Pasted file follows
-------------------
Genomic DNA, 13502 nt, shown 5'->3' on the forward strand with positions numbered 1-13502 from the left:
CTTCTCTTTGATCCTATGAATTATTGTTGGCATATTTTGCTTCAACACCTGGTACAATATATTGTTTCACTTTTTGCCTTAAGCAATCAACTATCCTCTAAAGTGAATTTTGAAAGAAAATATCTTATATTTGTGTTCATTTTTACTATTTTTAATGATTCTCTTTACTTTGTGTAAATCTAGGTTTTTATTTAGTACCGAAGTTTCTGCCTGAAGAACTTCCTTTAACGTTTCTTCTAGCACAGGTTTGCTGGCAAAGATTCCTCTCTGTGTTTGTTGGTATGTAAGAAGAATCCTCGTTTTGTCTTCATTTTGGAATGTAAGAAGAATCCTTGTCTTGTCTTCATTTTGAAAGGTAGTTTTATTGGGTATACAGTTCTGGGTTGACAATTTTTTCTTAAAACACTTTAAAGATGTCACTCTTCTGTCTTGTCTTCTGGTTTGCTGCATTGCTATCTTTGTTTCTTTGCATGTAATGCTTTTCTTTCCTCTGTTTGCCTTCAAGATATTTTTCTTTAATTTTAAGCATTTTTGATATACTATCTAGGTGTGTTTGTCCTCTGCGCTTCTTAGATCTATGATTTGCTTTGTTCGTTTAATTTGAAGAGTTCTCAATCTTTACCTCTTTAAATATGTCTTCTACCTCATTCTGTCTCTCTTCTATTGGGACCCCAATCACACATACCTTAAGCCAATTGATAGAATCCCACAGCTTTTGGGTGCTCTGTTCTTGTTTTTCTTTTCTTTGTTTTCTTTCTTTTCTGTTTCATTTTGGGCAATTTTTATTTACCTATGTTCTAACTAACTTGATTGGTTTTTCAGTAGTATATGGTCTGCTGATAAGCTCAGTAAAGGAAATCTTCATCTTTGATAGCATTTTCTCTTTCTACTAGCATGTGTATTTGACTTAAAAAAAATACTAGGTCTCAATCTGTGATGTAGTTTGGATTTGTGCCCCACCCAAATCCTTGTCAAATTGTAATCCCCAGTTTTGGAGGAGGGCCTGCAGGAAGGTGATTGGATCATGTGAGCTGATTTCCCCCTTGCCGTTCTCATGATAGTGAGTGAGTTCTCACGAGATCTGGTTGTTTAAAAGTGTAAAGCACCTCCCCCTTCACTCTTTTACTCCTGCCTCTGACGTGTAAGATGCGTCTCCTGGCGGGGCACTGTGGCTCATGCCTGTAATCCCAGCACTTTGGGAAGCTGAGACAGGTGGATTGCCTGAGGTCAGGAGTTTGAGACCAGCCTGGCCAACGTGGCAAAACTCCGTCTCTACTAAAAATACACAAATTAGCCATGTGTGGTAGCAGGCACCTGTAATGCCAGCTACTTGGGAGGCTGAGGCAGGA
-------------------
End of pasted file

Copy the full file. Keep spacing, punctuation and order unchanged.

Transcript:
Genomic DNA, 13502 nt, shown 5'->3' on the forward strand with positions numbered 1-13502 from the left:
CTTCTCTTTGATCCTATGAATTATTGTTGGCATATTTTGCTTCAACACCTGGTACAATATATTGTTTCACTTTTTGCCTTAAGCAATCAACTATCCTCTAAAGTGAATTTTGAAAGAAAATATCTTATATTTGTGTTCATTTTTACTATTTTTAATGATTCTCTTTACTTTGTGTAAATCTAGGTTTTTATTTAGTACCGAAGTTTCTGCCTGAAGAACTTCCTTTAACGTTTCTTCTAGCACAGGTTTGCTGGCAAAGATTCCTCTCTGTGTTTGTTGGTATGTAAGAAGAATCCTCGTTTTGTCTTCATTTTGGAATGTAAGAAGAATCCTTGTCTTGTCTTCATTTTGAAAGGTAGTTTTATTGGGTATACAGTTCTGGGTTGACAATTTTTTCTTAAAACACTTTAAAGATGTCACTCTTCTGTCTTGTCTTCTGGTTTGCTGCATTGCTATCTTTGTTTCTTTGCATGTAATGCTTTTCTTTCCTCTGTTTGCCTTCAAGATATTTTTCTTTAATTTTAAGCATTTTTGATATACTATCTAGGTGTGTTTGTCCTCTGCGCTTCTTAGATCTATGATTTGCTTTGTTCGTTTAATTTGAAGAGTTCTCAATCTTTACCTCTTTAAATATGTCTTCTACCTCATTCTGTCTCTCTTCTATTGGGACCCCAATCACACATACCTTAAGCCAATTGATAGAATCCCACAGCTTTTGGGTGCTCTGTTCTTGTTTTTCTTTTCTTTGTTTTCTTTCTTTTCTGTTTCATTTTGGGCAATTTTTATTTACCTATGTTCTAACTAACTTGATTGGTTTTTCAGTAGTATATGGTCTGCTGATAAGCTCAGTAAAGGAAATCTTCATCTTTGATAGCATTTTCTCTTTCTACTAGCATGTGTATTTGACTTAAAAAAAATACTAGGTCTCAATCTGTGATGTAGTTTGGATTTGTGCCCCACCCAAATCCTTGTCAAATTGTAATCCCCAGTTTTGGAGGAGGGCCTGCAGGAAGGTGATTGGATCATGTGAGCTGATTTCCCCCTTGCCGTTCTCATGATAGTGAGTGAGTTCTCACGAGATCTGGTTGTTTAAAAGTGTAAAGCACCTCCCCCTTCACTCTTTTACTCCTGCCTCTGACGTGTAAGATGCGTCTCCTGGCGGGGCACTGTGGCTCATGCCTGTAATCCCAGCACTTTGGGAAGCTGAGACAGGTGGATTGCCTGAGGTCAGGAGTTTGAGACCAGCCTGGCCAACGTGGCAAAACTCCGTCTCTACTAAAAATACACAAATTAGCCATGTGTGGTAGCAGGCACCTGTAATGCCAGCTACTTGGGAGGCTGAGGCAGGA